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Hope for Alzheimer’s blood test

Hope for Alzheimer’s blood test

Researchers from Macquarie University’s Centre for Ageing, Cognition and Wellbeing are one step closer to a blood test to diagnose Alzheimer’s early in the disease’s progression.

Professor Ralph Martins and colleague Dr. Pratishtha Chatterjee are lead authors on a paper in Alzheimer’s & Dementia showing that several blood biomarkers reflect the core hallmarks of Alzheimer’s disease, which is the most common form of dementia.

Professor Martins says current standard clinical testing only provides a possible or probable diagnosis of Alzheimer’s.

“Cerebrospinal fluid samples and brain imaging that can confirm if someone has Alzheimer’s, but these are invasive and expensive, so they are not commonly done,” he says.

“Blood biomarkers would be cheap, easily accessible and have the ability to deliver high throughput testing.”

“It’s important to be able to confirm a diagnosis early on, as this will allow patients and their families to be better prepared for future challenges, provide opportunities for them to be involved in clinical trials, and lower the cost of screening participants for these trials.”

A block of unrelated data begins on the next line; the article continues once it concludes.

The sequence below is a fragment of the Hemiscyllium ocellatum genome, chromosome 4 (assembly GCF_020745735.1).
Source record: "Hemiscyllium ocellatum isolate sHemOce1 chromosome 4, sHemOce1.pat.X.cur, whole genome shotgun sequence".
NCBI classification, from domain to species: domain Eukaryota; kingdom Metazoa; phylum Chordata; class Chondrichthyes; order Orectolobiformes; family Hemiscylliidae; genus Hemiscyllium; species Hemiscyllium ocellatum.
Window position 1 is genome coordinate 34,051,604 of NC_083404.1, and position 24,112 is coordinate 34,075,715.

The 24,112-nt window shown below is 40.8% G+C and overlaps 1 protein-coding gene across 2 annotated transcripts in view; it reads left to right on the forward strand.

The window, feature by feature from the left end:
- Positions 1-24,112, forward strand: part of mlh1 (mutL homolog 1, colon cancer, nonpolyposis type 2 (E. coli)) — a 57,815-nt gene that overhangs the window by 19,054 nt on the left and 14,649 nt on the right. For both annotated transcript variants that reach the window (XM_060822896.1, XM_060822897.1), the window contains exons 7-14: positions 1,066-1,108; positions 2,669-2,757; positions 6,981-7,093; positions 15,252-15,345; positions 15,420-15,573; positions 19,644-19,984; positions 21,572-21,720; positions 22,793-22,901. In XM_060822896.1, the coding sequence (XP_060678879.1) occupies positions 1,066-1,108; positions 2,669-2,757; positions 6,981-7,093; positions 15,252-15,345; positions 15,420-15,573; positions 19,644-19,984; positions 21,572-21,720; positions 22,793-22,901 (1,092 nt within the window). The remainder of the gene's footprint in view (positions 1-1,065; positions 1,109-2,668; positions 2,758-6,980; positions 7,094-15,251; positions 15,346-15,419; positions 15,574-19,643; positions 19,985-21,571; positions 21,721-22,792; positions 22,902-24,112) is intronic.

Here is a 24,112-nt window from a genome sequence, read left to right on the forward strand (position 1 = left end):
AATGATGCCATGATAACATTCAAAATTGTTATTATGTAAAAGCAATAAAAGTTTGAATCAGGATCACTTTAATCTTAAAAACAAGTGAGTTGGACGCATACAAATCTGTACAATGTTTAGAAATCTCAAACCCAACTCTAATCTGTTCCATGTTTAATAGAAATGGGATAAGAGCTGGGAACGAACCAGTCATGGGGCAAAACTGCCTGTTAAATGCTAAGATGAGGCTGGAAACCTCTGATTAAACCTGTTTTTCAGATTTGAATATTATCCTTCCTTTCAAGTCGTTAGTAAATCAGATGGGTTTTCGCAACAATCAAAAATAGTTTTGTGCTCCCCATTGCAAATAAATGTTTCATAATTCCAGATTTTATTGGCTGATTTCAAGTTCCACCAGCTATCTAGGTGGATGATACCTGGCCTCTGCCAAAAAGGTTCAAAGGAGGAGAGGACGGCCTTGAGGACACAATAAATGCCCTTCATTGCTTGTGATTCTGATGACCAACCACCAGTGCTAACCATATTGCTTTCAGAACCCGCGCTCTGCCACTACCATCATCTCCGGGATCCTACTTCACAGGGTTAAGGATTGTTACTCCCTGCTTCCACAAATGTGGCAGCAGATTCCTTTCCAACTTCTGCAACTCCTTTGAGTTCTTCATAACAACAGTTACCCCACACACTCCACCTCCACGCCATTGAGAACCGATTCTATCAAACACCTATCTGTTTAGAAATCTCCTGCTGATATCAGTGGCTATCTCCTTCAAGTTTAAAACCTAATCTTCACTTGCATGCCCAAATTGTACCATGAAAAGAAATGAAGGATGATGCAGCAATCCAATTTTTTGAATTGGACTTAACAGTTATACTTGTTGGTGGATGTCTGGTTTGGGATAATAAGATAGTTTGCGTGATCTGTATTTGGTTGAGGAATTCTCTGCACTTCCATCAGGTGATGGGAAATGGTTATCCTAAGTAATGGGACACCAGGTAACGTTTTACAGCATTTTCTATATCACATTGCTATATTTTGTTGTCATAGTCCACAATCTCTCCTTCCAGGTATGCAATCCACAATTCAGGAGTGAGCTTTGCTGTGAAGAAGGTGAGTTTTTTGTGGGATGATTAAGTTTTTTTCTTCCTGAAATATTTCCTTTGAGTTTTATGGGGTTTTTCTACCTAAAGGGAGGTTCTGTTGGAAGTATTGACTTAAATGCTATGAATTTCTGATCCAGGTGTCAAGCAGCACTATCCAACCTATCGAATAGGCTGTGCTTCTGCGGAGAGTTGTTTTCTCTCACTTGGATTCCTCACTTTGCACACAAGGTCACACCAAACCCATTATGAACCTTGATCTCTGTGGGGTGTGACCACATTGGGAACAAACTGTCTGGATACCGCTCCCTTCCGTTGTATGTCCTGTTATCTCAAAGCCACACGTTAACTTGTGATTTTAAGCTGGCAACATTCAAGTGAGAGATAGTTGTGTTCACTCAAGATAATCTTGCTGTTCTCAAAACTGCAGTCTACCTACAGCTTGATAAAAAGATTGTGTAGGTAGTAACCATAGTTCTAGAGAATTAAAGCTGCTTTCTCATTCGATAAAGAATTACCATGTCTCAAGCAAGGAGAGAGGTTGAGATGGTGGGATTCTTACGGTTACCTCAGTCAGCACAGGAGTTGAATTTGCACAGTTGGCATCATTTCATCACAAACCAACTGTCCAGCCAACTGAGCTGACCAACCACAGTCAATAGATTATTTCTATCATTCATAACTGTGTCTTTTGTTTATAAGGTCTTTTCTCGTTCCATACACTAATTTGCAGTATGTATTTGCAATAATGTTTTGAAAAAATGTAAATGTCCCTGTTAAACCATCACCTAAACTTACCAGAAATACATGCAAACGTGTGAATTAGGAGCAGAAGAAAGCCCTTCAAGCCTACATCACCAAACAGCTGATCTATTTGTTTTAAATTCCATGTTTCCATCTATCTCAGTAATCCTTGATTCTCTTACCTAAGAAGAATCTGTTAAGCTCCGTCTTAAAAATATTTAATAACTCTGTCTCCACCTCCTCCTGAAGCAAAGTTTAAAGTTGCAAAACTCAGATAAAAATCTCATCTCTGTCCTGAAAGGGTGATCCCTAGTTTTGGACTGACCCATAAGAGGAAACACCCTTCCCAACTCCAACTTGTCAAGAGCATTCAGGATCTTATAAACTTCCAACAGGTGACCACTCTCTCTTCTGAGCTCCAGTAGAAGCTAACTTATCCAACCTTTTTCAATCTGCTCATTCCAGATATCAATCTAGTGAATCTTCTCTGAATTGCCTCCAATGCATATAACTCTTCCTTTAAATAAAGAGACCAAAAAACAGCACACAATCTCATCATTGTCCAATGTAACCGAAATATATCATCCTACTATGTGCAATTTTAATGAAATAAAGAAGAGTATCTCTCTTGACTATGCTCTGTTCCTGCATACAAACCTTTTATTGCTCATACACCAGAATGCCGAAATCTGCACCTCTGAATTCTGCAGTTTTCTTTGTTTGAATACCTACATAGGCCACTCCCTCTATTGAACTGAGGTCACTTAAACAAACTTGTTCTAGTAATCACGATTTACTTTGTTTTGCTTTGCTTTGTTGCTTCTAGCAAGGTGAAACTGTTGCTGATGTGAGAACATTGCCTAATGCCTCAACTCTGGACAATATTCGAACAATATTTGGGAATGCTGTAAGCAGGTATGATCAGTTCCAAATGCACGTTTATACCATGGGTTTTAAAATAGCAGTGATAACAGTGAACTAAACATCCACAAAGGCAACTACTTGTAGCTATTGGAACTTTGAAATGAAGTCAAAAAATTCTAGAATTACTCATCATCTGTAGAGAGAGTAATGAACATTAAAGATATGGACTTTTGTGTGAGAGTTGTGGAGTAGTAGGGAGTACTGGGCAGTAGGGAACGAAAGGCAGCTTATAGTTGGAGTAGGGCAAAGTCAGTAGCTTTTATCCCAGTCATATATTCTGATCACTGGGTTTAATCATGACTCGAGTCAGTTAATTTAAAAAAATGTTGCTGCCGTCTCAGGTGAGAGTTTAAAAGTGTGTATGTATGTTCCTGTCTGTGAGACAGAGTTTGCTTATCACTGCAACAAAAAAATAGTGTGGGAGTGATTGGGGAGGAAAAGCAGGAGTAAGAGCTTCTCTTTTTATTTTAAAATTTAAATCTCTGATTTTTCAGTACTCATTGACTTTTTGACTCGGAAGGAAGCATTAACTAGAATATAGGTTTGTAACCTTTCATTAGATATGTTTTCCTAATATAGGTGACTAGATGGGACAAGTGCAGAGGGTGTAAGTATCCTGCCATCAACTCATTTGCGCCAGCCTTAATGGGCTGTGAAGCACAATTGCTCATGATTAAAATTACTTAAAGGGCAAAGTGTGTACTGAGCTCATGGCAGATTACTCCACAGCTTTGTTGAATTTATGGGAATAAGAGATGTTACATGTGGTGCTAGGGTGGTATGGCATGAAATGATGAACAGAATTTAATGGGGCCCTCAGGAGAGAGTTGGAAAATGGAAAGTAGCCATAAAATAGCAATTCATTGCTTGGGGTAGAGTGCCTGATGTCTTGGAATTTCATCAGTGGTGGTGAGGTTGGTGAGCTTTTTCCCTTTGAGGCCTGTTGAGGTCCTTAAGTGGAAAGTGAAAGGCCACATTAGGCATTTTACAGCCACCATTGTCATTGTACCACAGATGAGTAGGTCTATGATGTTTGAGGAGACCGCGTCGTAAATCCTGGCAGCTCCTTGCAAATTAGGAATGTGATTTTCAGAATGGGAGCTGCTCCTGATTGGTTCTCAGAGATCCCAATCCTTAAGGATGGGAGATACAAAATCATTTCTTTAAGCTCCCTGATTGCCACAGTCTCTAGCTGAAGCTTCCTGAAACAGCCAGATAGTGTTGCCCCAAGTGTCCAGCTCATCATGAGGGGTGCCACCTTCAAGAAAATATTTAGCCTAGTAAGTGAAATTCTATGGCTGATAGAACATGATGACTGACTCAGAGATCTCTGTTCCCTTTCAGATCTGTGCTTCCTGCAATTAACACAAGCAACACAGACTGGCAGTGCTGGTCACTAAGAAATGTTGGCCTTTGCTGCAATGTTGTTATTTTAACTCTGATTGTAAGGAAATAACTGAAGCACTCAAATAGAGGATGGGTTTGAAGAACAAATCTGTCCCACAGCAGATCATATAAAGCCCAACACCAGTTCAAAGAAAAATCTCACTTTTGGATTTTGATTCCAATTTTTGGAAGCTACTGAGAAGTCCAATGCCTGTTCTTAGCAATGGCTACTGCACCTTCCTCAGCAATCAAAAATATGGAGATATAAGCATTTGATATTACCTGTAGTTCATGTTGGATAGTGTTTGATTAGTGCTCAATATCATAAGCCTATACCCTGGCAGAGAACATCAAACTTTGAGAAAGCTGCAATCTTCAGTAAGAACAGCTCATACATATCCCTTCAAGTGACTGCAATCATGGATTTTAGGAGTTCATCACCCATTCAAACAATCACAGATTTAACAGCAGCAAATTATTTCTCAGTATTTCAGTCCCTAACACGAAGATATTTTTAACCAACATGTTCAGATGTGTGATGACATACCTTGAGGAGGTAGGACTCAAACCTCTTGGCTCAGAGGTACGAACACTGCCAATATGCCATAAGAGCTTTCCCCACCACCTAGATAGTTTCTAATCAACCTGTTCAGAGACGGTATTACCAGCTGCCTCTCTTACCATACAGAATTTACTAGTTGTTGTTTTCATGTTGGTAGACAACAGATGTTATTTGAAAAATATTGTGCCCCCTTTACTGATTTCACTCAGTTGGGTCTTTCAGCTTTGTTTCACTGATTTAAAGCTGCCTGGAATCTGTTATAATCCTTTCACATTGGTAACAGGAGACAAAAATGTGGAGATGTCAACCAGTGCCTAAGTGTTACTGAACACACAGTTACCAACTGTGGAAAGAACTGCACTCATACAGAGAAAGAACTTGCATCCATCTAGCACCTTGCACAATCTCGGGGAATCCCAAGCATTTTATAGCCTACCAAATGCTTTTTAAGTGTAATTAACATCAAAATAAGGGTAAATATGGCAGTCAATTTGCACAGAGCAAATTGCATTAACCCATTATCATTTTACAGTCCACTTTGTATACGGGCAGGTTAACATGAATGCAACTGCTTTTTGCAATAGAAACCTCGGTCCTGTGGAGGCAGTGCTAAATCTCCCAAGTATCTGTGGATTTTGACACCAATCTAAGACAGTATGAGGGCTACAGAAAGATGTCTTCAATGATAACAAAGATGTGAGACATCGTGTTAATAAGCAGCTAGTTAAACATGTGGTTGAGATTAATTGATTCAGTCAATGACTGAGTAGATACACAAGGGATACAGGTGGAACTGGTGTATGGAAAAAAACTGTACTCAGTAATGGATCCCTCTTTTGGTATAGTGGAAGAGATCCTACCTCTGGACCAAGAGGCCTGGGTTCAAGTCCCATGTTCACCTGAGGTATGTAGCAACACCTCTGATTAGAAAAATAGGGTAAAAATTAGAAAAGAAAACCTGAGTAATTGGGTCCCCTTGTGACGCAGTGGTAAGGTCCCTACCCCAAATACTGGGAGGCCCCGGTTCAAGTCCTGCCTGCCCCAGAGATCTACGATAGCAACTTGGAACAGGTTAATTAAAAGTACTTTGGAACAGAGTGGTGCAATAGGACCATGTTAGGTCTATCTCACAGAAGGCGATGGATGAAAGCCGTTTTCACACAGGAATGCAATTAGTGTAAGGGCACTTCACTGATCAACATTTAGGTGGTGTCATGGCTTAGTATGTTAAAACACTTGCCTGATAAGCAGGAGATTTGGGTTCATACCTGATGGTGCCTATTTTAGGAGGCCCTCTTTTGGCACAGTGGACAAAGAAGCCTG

The study makes use of data from the Australian Imaging Biomarker and Lifestyle Study of Aging (AIBL).

Dr. Chatterjee says they found that a panel of blood-based biomarkers, including amyloid beta (Aβ42/40 ratio), phosphorylated-tau181 (p-tau181), and glial fibrillary acidic protein (GFAP), had high discriminative performance for Alzheimer’s disease from preclinical to dementia stages with an accuracy of 85 to 95 percent.

“We also showed that low plasma Aβ and high p-tau181, GFAP and neurofilament light chain (NFL) levels were associated with faster future cognitive decline, and low plasma Aβ and high p-tau181 and GFAP were associated with faster future brain Aβ accumulation,” she says.

“Over 36 months, plasma Aβ decreased, and p-tau181 and GFAP increased, at a faster rate in people with mild cognitive impairment when compared to healthy people, and GFAP and NFL increased at a faster rate in Alzheimer’s disease when compared to healthy individuals.”

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